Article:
Limits – may cause OOM

At first glance, this is nonsense. You limit the maximum memory.
Of course, you should oom when you exceed it

In fact, the maximum memory used by many common applications cannot be simply limited by limits

In the docker container, the container cannot perceive that it is in a restricted and resource isolated environment.
It will think that it can use all host resources like normal non-container applications
In Linux Environment

Even if -c allocates 1000 microcores and 200m memory, the container still thinks it is using 6 cores and 8GB memory of the host

docker run -i -t --name ubuntu -c 1000 -m 200M ubuntu /bin/bash

This situation will cause some trouble for traditional programs, such as Java
Memory aspect
If – XMS is not set, Java will use (it thinks) 1 / 64 of the physical memory as the minimum heap capacity by default.
If – Xmx is not set, Java will use (it thinks) 1 / 4 of the physical memory as the maximum heap capacity by default.

 initial heap size
 Larger of 1/64th of the machine's physical memory on the machine or some reasonable minimum. Before Java SE 5.0, the default initial heap size was a reasonable minimum, which varies by platform. You can override this default using the -Xms command-line option.
 maximum heap size
 Smaller of 1/4th of the physical memory or 1GB. Before Java SE 5.0, the default maximum heap size was 64MB. You can override this default using the -Xmx command-line option.
 Note: The boundaries and fractions given for the heap size are correct for Java SE 5.0. They are likely to be different in subsequent releases as computers get more powerful.

Because the wrong resource information is obtained, the application in the container may allocate more resources than it can use, triggering an oom exception
So, can this problem be avoided by simply setting – Xmx to 200m? Not at all
The container – M parameter will limit the maximum memory usage of the entire container, but – XMS and – Xmx only limit the size of the heap, which will actually be used by a complete Java program

  • The maximum heap memory of the Java program is the value set by – Xmx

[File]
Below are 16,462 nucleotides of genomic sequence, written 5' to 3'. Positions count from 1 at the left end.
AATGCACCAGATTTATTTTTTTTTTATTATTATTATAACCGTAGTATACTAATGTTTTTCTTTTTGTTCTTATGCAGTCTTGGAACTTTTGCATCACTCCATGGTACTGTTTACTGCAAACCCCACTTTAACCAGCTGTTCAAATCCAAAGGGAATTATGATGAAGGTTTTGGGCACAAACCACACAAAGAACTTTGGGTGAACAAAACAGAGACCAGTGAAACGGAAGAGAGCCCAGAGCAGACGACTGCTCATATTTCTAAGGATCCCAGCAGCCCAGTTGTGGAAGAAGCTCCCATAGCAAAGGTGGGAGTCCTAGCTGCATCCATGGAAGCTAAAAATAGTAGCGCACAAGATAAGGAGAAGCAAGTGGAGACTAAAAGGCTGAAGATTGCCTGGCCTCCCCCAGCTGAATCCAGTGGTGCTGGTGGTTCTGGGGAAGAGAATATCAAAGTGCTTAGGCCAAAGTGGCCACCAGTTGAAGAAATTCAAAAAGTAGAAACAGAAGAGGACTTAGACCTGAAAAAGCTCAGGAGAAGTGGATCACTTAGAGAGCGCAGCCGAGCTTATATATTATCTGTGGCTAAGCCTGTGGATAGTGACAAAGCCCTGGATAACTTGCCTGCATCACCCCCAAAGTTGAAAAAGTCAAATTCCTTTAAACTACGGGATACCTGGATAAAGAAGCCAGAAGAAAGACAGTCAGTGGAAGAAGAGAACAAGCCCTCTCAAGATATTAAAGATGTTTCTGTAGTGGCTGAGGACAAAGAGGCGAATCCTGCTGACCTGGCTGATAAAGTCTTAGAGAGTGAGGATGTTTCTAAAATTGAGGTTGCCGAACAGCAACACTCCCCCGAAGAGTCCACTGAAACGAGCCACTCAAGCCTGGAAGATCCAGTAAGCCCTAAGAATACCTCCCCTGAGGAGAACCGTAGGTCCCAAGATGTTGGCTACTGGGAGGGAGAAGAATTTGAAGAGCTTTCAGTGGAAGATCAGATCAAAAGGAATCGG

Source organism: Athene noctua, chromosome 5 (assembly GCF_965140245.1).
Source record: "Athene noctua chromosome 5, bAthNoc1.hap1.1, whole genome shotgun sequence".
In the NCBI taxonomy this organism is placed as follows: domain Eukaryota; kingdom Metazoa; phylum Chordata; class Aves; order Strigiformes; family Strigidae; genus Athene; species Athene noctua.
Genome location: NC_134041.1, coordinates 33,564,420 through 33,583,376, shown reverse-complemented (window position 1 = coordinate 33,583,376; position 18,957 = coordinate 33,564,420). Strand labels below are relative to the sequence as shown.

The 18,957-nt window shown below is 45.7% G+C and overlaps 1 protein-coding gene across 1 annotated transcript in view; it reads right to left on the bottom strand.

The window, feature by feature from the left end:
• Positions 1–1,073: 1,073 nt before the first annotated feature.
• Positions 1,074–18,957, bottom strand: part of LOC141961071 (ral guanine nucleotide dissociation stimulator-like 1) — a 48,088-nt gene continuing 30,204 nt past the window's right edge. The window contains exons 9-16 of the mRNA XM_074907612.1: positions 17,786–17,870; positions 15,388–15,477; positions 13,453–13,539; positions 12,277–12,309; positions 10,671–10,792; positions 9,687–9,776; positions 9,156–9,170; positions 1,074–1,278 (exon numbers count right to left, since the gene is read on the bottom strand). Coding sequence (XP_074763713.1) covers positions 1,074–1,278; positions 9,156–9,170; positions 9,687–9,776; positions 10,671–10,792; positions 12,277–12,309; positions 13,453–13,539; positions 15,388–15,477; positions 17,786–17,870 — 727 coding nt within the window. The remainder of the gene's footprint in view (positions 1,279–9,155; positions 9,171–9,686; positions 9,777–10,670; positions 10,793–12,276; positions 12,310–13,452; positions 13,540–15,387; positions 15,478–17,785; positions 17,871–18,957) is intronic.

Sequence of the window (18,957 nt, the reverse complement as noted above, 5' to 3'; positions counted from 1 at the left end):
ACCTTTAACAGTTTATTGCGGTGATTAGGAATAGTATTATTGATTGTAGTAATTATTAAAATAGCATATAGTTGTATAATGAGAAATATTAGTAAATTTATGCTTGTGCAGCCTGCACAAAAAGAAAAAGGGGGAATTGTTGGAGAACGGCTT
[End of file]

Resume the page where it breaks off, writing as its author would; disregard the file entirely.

• Garbage collection memory used in garbage collection
  • Memory used by JIT optimization
  • Memory used by off-heap of Java program
  • Memory used by Metaspace of Java program
  • The memory occupied by JNI code
  • The memory is occupied when the JVM starts.

This does not include some resources that the Ubuntu container itself may consume (although it is negligible), so setting – Xmx to 80% to 90% of – M may be a safe choice
The specific value needs to be tested according to the actual project
In terms of CPU, because CPU can be oversold, there will be no oom,
However, the program in the container thinks it can use all six cores of the host. Is there really no problem?

docker run --name cputest -it --rm -c 512 progrium/stress --cpu 1

Since – C only indicates the CPU Competitive Allocation of the container, with a maximum of 512 micro cores, it still uses 100% of the CPU here. – the CPU forcibly locks it on one core, so it uses one core of all cores

docker run --name cputest -it --rm -c 512 progrium/stress --cpu 6

All host CPUs are used this time
In fact, the – C parameter does not affect the program to use of enough CPU resources. Even the – C 512 will not affect the scheduling of threads on multiple cores (not limited to 0.5 of one kernel),
Docker – C only restricts competition
Requests on Kubernetes limit contention and limits limit the CPU fragment time obtained by the CPU, so they will not affect CPU scheduling
There will be no case where 6 cores and 120 threads are scheduled too frequently

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